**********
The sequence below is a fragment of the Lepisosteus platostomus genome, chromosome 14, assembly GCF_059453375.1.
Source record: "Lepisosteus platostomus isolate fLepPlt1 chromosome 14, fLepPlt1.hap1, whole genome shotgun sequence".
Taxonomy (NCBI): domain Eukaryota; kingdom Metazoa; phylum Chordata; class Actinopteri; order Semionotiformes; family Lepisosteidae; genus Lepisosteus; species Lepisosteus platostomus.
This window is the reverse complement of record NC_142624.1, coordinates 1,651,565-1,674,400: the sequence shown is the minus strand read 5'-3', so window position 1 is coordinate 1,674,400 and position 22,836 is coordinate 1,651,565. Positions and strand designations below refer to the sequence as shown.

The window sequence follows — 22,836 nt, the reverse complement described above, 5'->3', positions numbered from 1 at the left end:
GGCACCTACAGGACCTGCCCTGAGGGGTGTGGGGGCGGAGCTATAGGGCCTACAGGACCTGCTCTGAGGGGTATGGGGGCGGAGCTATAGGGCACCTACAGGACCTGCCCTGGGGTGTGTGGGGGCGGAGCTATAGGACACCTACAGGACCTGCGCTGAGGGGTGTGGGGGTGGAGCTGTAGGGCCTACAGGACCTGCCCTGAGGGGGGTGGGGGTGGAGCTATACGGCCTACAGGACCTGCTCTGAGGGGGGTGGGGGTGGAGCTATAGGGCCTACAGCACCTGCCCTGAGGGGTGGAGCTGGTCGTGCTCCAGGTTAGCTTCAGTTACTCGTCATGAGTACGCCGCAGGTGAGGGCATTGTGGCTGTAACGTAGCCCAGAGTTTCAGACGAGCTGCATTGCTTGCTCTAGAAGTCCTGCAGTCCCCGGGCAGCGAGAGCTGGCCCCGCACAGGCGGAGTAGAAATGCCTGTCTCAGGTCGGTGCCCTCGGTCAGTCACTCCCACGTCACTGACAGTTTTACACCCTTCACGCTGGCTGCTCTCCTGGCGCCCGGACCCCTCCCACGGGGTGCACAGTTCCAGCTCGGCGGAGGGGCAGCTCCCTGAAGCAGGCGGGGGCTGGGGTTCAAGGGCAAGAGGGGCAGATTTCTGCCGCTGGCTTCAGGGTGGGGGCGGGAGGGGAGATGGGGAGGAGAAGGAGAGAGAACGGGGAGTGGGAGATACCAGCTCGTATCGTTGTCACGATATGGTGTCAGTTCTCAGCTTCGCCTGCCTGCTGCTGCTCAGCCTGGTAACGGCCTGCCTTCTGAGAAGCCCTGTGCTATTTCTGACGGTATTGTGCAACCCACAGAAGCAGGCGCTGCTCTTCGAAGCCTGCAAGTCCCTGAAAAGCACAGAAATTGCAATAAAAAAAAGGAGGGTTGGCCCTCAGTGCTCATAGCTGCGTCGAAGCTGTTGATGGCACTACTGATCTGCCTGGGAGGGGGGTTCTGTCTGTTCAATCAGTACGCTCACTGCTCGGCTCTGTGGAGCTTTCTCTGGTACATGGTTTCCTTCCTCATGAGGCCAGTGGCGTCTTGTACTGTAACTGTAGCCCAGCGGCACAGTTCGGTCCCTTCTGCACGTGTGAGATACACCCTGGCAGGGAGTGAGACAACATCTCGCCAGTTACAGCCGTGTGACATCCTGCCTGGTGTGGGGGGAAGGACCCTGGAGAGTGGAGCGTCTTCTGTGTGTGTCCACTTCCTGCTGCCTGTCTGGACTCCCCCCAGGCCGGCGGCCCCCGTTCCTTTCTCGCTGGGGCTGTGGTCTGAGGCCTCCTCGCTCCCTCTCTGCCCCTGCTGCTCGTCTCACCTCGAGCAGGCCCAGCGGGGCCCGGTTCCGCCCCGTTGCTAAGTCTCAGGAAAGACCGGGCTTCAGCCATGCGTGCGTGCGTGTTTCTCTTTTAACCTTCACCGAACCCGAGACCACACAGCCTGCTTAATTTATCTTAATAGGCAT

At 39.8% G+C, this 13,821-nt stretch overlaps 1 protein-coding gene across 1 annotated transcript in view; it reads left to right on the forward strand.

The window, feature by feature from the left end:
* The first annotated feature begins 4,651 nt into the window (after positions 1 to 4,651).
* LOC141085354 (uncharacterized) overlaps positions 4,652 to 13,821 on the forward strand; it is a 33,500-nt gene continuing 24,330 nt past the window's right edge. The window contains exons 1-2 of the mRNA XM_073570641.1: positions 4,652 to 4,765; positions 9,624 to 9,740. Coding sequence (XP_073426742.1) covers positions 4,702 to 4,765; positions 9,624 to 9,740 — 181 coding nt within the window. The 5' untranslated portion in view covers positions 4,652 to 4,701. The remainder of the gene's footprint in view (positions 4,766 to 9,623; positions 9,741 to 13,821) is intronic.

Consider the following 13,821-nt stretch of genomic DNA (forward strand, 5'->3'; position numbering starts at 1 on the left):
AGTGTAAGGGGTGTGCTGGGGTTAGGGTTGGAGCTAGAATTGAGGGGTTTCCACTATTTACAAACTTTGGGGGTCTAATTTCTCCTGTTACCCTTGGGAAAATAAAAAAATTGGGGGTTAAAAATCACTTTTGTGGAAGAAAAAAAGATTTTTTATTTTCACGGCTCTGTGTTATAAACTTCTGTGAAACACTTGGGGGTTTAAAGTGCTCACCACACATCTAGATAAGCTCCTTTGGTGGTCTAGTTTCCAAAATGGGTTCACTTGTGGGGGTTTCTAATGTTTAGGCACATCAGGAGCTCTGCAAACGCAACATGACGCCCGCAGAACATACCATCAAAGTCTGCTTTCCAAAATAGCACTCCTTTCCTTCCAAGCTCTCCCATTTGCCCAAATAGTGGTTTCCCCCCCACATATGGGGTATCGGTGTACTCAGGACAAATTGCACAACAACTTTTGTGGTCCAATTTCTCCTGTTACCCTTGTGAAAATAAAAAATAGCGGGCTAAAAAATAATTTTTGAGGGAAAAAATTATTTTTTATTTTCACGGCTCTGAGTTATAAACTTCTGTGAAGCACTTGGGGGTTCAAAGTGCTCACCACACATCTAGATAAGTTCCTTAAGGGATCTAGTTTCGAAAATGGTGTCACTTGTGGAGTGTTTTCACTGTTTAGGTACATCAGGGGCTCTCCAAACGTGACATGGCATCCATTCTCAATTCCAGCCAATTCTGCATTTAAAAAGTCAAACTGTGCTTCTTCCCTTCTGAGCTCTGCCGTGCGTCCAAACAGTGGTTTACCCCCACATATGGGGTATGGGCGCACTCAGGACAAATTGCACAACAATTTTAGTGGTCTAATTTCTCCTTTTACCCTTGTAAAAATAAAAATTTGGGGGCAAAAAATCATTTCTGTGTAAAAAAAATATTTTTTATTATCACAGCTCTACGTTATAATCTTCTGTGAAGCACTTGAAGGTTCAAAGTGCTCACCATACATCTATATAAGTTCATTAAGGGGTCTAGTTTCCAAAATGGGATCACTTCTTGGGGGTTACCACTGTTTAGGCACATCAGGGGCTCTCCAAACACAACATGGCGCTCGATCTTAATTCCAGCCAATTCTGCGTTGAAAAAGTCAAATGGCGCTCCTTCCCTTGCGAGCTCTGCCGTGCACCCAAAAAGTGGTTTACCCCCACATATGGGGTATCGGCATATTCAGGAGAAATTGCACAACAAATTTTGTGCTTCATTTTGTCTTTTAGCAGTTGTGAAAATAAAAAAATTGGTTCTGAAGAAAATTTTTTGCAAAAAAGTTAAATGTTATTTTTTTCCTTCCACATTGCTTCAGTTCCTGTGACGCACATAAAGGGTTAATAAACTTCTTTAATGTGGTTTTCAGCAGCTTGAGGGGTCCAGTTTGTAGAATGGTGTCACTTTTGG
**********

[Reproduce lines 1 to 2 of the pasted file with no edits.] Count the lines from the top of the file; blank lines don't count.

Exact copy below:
The sequence below is a fragment of the Lepisosteus platostomus genome, chromosome 14, assembly GCF_059453375.1.
Source record: "Lepisosteus platostomus isolate fLepPlt1 chromosome 14, fLepPlt1.hap1, whole genome shotgun sequence".